The Birds of Prey have had a long and turbulent history in live-action adaptations. It seems as if every version brought to the screen is ill-fated. However, that doesn’t mean the newly formed DC Studios led by James Gunn and Peter Safran should abandon these characters entirely. While the fate of Zack Snyder’s Justice League — Henry Cavill’s Superman, Ben Affleck’s Batman, Gal Gadot’s Wonder Woman, Jason Momoa’s Aquaman, Ezra Miller’s Flash, and Ray Fisher’s Cyborg — seem to be at their end under the new leadership, the Birds of Prey as we know them still have a questionable future. Even if they are brought back without the cast of the 2020 film, characters such as Huntress, Black Canary, Oracle/Batgirl, and other female superheroes have great cinematic potential if put in the right creative hands. A Birds of Prey movie in this new era of DC Studios would provide Gunn and Safran an opportunity to explore lesser-known characters that have yet to gain popularity with general audiences. There’s no better time to reinvent the female-led superhero team, especially after numerous live-action attempts that have led to abrupt endings to the Birds of Prey.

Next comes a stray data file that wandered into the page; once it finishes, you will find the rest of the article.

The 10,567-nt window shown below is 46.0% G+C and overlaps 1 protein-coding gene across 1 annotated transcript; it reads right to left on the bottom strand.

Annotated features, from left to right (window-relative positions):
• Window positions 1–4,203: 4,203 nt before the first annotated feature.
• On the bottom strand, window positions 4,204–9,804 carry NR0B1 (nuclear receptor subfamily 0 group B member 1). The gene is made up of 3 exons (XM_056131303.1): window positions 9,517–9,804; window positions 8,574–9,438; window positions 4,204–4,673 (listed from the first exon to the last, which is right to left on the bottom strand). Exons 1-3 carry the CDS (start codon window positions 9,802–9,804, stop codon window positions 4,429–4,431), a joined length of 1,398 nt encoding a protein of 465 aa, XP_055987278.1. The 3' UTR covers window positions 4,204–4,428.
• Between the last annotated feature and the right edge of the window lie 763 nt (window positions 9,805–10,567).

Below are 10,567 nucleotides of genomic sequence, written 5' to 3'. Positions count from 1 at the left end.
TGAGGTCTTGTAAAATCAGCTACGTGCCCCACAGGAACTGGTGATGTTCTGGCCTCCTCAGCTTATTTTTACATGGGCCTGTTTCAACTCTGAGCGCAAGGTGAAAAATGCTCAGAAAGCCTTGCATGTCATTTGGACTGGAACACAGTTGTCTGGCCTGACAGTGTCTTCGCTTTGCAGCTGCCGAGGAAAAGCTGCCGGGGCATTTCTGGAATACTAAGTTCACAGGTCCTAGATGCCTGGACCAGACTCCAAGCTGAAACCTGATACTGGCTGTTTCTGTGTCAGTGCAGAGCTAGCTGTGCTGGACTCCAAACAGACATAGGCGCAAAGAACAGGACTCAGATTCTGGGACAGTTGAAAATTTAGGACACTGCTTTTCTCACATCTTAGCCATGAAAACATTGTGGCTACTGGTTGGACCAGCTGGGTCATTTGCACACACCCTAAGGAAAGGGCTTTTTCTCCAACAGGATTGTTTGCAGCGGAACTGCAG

The Birds of Prey’s Rocky Live-Action TV Origins
For instance, in 2002, the Birds of Prey television series first brought the team together in live-action. The show came out in the early 2000s, in between DC’s hiatus from live-action theatrical releases (Joel Schumacher’s infamous Batman & Robin was released in the same year as Steel starring Shaquille O’Neal in 1997, while Catwoman starring Halle Berry was released in 2004). While Marvel filled the power vacuum left behind by DC with superhero franchises such as X-Men, Spider-Man, Daredevil, and Hulk, DC was in a bit of a transitional phase. The last prominent DC property, Batman & Robin, was known for its campy take on the caped crusader — a clear homage to the Silver Age. It would be years until Christopher Nolan would bring the Dark Knight back to his “dark and gritty” origins in Batman Begins (2005).